The Four Feathers

Having been filmed at least six times before, A. E. W. Mason’s 1902 novel about courage and honour during the 1884 British campaign against Muslims is back for another outing on the silver screen. Unfortunately director Shekhar Kapur’s version is very impressive to look at but lacks real substance.

Heather Ledger is Harry Faversham, a general’s son and himself a young officer in the British army. Engaged to Ethne (Kate Hudson) and popular amongst his fellow officers, Harry looks set to be a career officer. His best friend and the fellow officer is Jack Durrance (Wes Bentley) is also a destined to be a career soldier it seems.

When news that Harry’s regiment is to be shipped out to the Sudan, where they are to face the Mahdi, a Muslim fundamentalist group who oppose British rule, Harry takes a decision that surprises all. Torn between his love for Ethne and questioning the value of dying for the Queen, Harry resigns his commission.

Three close friends and Ethne, disgusted by this show of cowardice, present Harry with a white feather each, symbols of disgrace. Only Jack shows any support for his friend, even when Harry’s father disowns him. Branded a coward by almost everyone he knows, Harry, is determined to prove otherwise and sets off to the Sudan on his own.

Upon their arrival in North Africa, Harry’s friends and former regiment find that they are unprepared and naively believed in their superiority. The enemy on the other hand is brutal and relentless during the fighting. Disguised as a Sudanese native and with the aid of a former slave Abou Fatma (Djimon Hounsou) acting in turn as his guardian, Harry makes his way across Sudan towards his former companions.

With Abou’s help, Harry ultimately becomes an invisible protector for his friends, while they themselves remain completely unaware of his presence.

The Four Feathers is directed by Indian-born director Shekhar Kapur and is one of the most visually stunning films of late. There are many lingering shots of beautiful desert landscapes, which contrast well with the Victorian setting in the first part of the movie. Also the red of the British uniforms against the desert backdrop make for impressive shots. The visual look of the film is comparable with classics such as Lawrence of Arabia and Oscar winning cinematographer Robert Richardson has excelled again.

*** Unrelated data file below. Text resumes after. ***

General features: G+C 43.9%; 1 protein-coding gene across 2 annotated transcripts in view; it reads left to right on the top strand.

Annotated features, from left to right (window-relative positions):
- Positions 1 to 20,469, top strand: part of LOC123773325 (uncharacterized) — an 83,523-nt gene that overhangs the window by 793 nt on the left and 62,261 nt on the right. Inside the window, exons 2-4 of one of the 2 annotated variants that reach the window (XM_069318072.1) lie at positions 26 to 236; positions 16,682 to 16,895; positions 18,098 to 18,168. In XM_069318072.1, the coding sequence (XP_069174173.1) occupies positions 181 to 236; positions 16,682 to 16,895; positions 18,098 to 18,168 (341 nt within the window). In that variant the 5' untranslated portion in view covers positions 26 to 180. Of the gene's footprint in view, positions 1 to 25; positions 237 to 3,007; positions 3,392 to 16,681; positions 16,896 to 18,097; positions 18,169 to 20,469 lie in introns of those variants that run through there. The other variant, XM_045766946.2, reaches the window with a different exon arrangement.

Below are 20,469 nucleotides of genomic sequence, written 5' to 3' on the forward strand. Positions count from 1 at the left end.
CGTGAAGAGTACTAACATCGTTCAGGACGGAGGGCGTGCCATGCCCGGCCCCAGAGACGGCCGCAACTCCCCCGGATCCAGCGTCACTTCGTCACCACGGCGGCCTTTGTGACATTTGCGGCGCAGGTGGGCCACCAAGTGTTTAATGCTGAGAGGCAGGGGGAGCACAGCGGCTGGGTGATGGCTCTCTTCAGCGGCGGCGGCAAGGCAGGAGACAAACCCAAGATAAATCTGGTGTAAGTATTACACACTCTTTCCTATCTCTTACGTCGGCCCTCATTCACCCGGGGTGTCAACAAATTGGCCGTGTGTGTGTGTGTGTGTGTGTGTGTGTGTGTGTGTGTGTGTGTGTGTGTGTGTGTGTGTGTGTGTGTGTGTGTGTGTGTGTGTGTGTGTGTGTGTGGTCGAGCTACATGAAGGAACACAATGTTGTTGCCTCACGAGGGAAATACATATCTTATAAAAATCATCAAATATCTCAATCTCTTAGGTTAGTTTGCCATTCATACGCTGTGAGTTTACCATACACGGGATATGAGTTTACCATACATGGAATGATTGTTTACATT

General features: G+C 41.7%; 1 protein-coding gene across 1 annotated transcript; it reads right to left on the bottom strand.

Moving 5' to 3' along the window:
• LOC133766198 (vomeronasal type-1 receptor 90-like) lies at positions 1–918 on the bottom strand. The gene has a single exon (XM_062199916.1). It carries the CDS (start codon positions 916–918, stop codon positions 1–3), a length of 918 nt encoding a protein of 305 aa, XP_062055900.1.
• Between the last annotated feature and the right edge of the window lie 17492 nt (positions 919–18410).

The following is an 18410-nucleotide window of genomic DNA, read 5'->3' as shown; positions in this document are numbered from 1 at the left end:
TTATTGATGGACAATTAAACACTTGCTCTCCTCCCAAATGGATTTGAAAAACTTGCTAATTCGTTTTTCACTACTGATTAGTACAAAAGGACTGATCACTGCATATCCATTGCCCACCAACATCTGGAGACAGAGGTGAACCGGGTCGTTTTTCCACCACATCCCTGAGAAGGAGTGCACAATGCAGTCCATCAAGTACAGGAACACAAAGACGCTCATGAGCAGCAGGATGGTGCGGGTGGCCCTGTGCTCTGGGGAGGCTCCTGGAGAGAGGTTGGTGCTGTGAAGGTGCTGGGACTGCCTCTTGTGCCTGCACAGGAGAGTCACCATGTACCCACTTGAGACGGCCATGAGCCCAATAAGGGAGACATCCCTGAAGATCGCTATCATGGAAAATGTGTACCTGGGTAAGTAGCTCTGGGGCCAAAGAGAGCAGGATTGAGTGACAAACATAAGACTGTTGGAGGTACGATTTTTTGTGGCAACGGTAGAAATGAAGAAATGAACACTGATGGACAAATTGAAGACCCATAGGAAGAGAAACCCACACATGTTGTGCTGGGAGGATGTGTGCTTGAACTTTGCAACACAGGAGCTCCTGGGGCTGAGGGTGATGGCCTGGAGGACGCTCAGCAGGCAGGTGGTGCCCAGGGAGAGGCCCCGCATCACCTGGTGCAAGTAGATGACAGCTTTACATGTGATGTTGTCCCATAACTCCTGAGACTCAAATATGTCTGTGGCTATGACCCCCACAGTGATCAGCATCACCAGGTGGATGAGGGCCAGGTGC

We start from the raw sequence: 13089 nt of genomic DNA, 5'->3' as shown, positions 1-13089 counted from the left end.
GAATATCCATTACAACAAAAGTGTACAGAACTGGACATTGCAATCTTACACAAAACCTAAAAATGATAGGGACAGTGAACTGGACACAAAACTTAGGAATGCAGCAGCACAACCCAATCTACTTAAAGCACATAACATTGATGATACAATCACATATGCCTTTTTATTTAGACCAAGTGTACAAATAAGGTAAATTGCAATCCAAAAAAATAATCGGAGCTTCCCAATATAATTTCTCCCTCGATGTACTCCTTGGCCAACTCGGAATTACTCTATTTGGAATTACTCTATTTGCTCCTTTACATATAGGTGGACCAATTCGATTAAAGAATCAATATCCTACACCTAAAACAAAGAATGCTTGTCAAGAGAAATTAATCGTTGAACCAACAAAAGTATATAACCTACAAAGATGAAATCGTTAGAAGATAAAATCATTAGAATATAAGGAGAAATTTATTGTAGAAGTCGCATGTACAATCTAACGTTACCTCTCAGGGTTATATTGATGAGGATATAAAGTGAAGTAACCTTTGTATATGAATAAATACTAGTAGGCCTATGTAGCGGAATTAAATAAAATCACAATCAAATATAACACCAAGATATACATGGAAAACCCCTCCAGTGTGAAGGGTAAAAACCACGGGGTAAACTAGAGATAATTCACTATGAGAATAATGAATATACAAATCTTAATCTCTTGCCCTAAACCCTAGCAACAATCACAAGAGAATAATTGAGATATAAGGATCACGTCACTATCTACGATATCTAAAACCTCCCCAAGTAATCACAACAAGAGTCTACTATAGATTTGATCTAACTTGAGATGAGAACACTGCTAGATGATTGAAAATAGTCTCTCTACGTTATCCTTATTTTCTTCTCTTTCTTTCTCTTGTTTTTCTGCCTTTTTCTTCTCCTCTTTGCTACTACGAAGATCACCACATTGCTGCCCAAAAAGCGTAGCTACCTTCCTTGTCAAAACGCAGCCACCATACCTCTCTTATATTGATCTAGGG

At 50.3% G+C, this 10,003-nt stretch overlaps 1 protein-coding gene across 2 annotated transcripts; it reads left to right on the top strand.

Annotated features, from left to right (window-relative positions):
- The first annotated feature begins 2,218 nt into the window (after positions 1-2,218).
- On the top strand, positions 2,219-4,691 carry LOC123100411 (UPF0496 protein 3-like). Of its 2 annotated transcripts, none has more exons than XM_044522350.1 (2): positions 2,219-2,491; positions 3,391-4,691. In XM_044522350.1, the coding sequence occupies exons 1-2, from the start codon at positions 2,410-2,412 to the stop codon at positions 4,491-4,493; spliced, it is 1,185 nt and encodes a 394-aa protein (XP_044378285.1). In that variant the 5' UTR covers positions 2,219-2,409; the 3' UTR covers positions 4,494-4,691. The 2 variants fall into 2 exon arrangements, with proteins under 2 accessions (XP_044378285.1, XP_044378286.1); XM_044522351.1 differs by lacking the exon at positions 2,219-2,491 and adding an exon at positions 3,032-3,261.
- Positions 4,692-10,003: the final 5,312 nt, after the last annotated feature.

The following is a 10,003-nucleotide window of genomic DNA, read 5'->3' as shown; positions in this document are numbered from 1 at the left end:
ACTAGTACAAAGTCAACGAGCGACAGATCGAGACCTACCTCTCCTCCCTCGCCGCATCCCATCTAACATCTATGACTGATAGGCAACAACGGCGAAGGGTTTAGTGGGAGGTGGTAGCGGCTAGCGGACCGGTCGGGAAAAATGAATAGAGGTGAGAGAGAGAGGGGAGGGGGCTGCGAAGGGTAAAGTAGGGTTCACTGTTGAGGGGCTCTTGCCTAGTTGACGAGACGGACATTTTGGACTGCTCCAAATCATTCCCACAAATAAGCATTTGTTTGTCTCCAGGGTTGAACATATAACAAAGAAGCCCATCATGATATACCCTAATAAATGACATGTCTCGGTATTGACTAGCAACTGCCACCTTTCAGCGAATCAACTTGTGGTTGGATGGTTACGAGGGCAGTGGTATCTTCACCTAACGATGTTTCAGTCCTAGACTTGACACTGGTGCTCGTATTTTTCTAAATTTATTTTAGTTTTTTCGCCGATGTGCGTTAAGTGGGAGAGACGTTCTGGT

Performances are pretty standard all things considered with the exception of Wes Bentley and the superb Djimon Hounsou. Bentley is surprisingly good as Harry’s best friend, and unlike the rest of the cast, Ledger included, seems to be the only British character that doesn’t look like he is playing dress-up. Hounsou is superb again and it’s a shame that he being locked into this type of role – he played a former slave in Amistad, a former slave in Gladiator and now a former slave in The Four Feathers.

There are many coincidences that seem out of place during the film that detract from the overall story. The key one is why would a Nubian warrior, who is a skilled desert warrior, such as Abou, would allow an unskilled, badly trained and unequipped English boy take command of him and his services? Surely the Abou character would make for a more interesting hero? Harry spends much of his time foolishly getting into near-death situations and has to be saved time and time again.

Overall, despite its faults, The Four Feathers deserves much praise for the direction and cinematography and the fact that the film makers went against the trend and didn’t try to update the classic novel. However, with only a couple of well choreographed and intense battle scenes during the films 2 hours + running time, some might have to be nudged awake for them.

Score 5/10

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